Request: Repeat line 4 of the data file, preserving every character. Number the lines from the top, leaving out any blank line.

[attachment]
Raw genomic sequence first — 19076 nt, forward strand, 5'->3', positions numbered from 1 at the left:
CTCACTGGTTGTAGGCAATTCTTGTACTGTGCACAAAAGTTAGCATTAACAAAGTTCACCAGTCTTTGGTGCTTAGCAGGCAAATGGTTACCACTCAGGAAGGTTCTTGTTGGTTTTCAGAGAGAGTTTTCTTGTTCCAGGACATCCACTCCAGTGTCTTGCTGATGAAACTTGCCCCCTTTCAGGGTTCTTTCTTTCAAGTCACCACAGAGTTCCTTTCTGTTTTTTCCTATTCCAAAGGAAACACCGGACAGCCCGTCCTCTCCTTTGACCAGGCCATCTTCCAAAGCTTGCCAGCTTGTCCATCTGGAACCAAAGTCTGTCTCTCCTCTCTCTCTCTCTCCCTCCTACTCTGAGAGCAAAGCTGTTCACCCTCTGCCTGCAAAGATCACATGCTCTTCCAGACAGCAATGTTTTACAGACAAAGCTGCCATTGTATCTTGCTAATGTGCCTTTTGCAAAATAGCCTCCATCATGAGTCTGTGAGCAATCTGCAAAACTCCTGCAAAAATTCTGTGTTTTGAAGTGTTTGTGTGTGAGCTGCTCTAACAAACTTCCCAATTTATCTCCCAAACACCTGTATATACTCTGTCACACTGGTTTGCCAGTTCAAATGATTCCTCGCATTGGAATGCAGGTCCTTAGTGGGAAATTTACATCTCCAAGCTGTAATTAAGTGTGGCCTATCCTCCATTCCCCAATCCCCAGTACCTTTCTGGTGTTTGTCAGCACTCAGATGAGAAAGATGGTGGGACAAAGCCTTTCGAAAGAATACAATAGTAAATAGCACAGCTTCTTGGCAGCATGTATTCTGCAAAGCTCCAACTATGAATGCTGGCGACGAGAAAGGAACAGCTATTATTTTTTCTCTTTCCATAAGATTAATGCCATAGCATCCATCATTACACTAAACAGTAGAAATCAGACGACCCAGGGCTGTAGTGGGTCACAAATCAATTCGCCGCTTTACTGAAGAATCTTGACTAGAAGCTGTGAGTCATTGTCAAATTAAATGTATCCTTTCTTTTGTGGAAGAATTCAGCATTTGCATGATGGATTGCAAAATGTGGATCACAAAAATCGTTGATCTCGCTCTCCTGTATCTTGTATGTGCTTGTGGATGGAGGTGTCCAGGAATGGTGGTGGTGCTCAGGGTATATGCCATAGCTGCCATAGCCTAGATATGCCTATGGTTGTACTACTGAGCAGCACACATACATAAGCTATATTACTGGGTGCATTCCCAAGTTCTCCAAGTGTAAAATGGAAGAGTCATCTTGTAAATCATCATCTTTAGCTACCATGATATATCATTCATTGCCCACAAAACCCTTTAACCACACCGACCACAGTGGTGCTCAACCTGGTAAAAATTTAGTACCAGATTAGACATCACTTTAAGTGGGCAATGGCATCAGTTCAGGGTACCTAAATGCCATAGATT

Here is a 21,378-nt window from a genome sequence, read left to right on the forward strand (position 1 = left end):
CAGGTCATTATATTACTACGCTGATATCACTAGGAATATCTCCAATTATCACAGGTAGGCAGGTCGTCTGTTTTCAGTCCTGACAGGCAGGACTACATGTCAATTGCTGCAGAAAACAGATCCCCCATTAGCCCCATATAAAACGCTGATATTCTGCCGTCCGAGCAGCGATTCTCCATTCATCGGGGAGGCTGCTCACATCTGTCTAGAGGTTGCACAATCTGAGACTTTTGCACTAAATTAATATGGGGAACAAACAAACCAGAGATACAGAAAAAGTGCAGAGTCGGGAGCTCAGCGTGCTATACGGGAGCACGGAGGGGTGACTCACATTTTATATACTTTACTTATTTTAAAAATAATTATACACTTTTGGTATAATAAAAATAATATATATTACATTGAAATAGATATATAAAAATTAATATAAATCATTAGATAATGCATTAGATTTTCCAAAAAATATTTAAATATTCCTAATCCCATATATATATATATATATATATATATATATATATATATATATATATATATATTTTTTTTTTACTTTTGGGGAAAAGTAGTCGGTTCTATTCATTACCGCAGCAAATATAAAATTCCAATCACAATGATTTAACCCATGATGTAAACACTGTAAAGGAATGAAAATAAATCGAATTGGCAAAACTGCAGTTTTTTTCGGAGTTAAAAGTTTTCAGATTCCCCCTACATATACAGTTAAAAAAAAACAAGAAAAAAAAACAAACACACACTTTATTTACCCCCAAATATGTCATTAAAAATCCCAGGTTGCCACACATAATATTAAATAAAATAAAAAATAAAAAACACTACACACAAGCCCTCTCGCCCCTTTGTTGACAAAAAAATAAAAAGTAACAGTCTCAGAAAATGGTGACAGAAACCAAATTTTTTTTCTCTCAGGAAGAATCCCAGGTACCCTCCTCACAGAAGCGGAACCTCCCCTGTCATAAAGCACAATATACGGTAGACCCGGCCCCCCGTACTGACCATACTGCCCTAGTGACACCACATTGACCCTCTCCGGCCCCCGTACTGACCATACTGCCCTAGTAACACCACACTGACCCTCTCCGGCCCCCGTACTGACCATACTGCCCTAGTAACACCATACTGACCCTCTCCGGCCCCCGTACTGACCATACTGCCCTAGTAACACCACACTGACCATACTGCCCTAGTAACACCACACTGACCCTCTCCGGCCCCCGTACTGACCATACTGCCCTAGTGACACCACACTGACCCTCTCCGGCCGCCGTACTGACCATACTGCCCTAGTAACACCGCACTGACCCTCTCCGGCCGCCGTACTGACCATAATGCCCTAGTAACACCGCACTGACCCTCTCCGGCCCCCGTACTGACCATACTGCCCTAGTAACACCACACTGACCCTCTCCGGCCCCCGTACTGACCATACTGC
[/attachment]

CAGGTCATTATATTACTACGCTGATATCACTAGGAATATCTCCAATTATCACAGGTAGGCAGGTCGTCTGTTTTCAGTCCTGACAGGCAGGACTACATGTCAATTGCTGCAGAAAACAGATCCCCCATTAGCCCCATATAAAACGCTGATATTCTGCCGTCCGAGCAGCGATTCTCCATTCATCGGGGAGGCTGCTCACATCTGTCTAGAGGTTGCACAATCTGAGACTTTTGCACTAAATTAATATGGGGAACAAACAAACCAGAGATACAGAAAAAGTGCAGAGTCGGGAGCTCAGCGTGCTATACGGGAGCACGGAGGGGTGACTCACATTTTATATACTTTACTTATTTTAAAAATAATTATACACTTTTGGTATAATAAAAATAATATATATTACATTGAAATAGATATATAAAAATTAATATAAATCATTAGATAATGCATTAGATTTTCCAAAAAATATTTAAATATTCCTAATCCCATATATATATATATATATATATATATATATATATATATATATATATATATATTTTTTTTTTACTTTTGGGGAAAAGTAGTCGGTTCTATTCATTACCGCAGCAAATATAAAATTCCAATCACAATGATTTAACCCATGATGTAAACACTGTAAAGGAATGAAAATAAATCGAATTGGCAAAACTGCAGTTTTTTTCGGAGTTAAAAGTTTTCAGATTCCCCCTACATATACAGTTAAAAAAAAACAAGAAAAAAAAACAAACACACACTTTATTTACCCCCAAATATGTCATTAAAAATCCCAGGTTGCCACACATAATATTAAATAAAATAAAAAATAAAAAACACTACACACAAGCCCTCTCGCCCCTTTGTTGACAAAAAAATAAAAAGTAACAGTCTCAGAAAATGGTGACAGAAACCAAATTTTTTTTCTCTCAGGAAGAATCCCAGGTACCCTCCTCACAGAAGCGGAACCTCCCCTGTCATAAAGCACAATATACGGTAGACCCGGCCCCCCGTACTGACCATACTGCCCTAGTGACACCACATTGACCCTCTCCGGCCCCCGTACTGACCATACTGCCCTAGTAACACCACACTGACCCTCTCCGGCCCCCGTACTGACCATACTGCCCTAGTAACACCATACTGACCCTCTCCGGCCCCCGTACTGACCATACTGCCCTAGTAACACCACACTGACCATACTGCCCTAGTAACACCACACTGACCCTCTCCGGCCCCCGTACTGACCATACTGCCCTAGTGACACCACACTGACCCTCTCCGGCCGCCGTACTGACCATACTGCCCTAGTAACACCGCACTGACCCTCTCCGGCCGCCGTACTGACCATAATGCCCTAGTAACACCGCACTGACCCTCTCCGGCCCCCGTACTGACCATACTGCCCTAGTAACACCACACTGACCCTCTCCGGCCCCCGTACTGACCATACTGC